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By Faith Kasina
Pass by any tea kiosk or shopping outlet strewn along the roadsides, or a fleet of commuter bikes commonly known as bodaboda in South Sudan and you will notice one commonality: radio.
Whether housed in a mobile phone or public address system, radios are simply a way of life here and quite clearly a living need for people to stay informed.
“Most of us have no televisions,” says Asunta Akol, a resident from South Sudan’s Lakes State. “We have little access to newspapers or the internet so it is easier to get information from radios. They are basically our lifeline.”
Yet what citizens need to know most about – their rights and entitlements from their leaders, their country’s affairs and other important national issues, and how they can participate in the making of decisions affecting them –is still deafeningly off-air.
Years of political oppression have severely infringed on the citizen’s right to know, resulting in an innate fear not only to express opinions or needs but also a reluctance to seek vital information on their entitlements from those appointed through the ballot box. The fear is even more apparent in the current climate.
“Fear of being targeted means it is not easy for citizens, including some government officials, to talk openly about certain issues particularly on security or intercommunal conflict- the core issues here in Lakes State” says Luca Lueth, a Program Manager with Radio Good News, that airs a Trócaire-supported current affairs program.
“Last June we were closed down because of discussing those issues. This has limited our capacity on what we, as a broadcaster, can report. If we cannot report, the public will not know.”
Community briefing in Yambio, South Sudan. Photo credit: Caritas Internationalis
According to an audience survey by Internews, radio emerged as the second most important information source on critical matters such as the constitution and roles of government officials. Additionally, 37% of the population own a functional radio at home.
Despite this, many media outlets including newspapers and radio stations are often unfairly gagged, which locals like Asunta disagree with.
“I can listen to our leaders and interact with them through phone calls or text on radio,” she says. “Like now, I am able to follow what is going on in Addis Ababa (ongoing mediation talks to resolve the South Sudan’s current political crisis) so I feel part of the process.”
Three key media draft laws were recently (September 2014) passed by parliament, closing in the legal vacuum that journalists in South Sudan have been working in for years. Yet, local media professionals remain sceptical of change to their ever-souring relationship with the government.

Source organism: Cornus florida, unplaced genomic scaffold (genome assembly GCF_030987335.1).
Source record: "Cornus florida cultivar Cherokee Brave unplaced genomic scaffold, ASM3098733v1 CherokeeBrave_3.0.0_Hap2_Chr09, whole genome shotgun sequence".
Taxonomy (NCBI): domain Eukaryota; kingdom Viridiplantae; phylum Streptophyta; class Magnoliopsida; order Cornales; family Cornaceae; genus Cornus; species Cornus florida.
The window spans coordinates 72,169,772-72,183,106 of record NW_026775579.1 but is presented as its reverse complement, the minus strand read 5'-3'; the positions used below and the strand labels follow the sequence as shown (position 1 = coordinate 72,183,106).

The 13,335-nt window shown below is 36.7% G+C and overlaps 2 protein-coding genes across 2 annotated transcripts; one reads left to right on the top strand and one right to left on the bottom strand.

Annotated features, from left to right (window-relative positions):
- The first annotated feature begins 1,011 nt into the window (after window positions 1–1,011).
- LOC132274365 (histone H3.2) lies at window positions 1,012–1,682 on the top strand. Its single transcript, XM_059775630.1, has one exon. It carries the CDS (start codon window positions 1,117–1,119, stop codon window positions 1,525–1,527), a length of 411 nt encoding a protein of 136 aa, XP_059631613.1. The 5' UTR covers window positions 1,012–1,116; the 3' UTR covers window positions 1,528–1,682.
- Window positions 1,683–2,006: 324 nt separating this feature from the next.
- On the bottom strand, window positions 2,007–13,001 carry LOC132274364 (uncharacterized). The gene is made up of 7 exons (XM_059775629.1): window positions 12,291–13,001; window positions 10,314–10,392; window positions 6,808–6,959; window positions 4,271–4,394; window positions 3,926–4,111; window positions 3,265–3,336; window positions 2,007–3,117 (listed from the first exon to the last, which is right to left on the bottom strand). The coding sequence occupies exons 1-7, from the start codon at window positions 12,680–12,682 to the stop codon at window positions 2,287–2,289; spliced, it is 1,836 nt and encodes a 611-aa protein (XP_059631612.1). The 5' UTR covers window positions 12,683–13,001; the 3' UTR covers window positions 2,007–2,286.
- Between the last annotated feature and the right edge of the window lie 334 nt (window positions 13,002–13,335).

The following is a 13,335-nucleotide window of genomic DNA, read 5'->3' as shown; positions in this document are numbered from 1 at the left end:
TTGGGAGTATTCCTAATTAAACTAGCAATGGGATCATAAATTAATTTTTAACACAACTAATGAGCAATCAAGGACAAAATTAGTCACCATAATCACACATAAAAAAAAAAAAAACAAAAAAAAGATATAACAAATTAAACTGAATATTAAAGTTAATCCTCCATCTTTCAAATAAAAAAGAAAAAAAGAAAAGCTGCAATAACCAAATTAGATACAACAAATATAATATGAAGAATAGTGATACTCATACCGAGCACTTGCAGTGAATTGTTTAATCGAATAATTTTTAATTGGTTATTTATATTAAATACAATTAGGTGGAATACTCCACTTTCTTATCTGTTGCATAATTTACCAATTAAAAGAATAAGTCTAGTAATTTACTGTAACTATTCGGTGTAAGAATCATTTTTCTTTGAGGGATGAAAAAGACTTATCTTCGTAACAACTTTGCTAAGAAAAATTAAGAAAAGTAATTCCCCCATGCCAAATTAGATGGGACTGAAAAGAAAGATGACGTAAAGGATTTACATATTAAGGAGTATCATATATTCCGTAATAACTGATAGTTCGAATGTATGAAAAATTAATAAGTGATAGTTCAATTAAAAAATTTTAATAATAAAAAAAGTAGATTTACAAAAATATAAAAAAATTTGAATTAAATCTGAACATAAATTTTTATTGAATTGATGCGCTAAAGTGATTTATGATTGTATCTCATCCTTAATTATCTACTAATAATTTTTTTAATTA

“Authorities should see us as one of their arms, wanting to develop the same country. We are just the people’s voice,” says Luca.
There are four main radio networks with broad coverage in South Sudan. Trócaire partners with one of these, the Catholic Radio Network (CRN) established in 2006, to air civic education programs touching on current affairs with clear messages on conflict resolution and peace-building, particularly after the December 2013 conflict.
In addition, Trócaire directly supports two radio stations- Radio Good News (Lakes State) and Voice of Hope (Western Bhar Al Ghazal State)in producing and airing weekly civic education programmes, to help people know and understand their basic rights and be able to better participate in governance processes.
The programmes are based on interviews from relevant experts on the topics being discussed. Listeners then get a chance to call in during the shows and contribute to the discussions.
“From our listeners, it is clear that people are more aware (of their rights) and are willing to express issues that they think government should be addressing,” Luca attests. “People want to talk about these issues and radio is the main outlet.”
Peter Mayor, one of the listeners, whilst contributing to a discussion on the state’s economy said “reducing taxes on everyday items as charcoal and vegetables or selling fruits or timber” can reduce people’s over-reliance on oil as a source of livelihood.
For Trócaire, a population that is aware of their rights is more capable of determining who governs them and how they are governed.
“People should be aware of their rights and entitlements so they know how they should be treated,” reiterates Niall O’Keeffe, Trócaire Governance and Human Rights Program Lead.
“It is a fundamental human right that people have a say in how they are governed and the radio provides an excellent forum for people to have these discussions.”
As one community member from Baggari area in South Sudan rightly put it, “If they (government) don’t come to us and understand our needs, there will be no solution” – radios could well be that first turn on the ignition!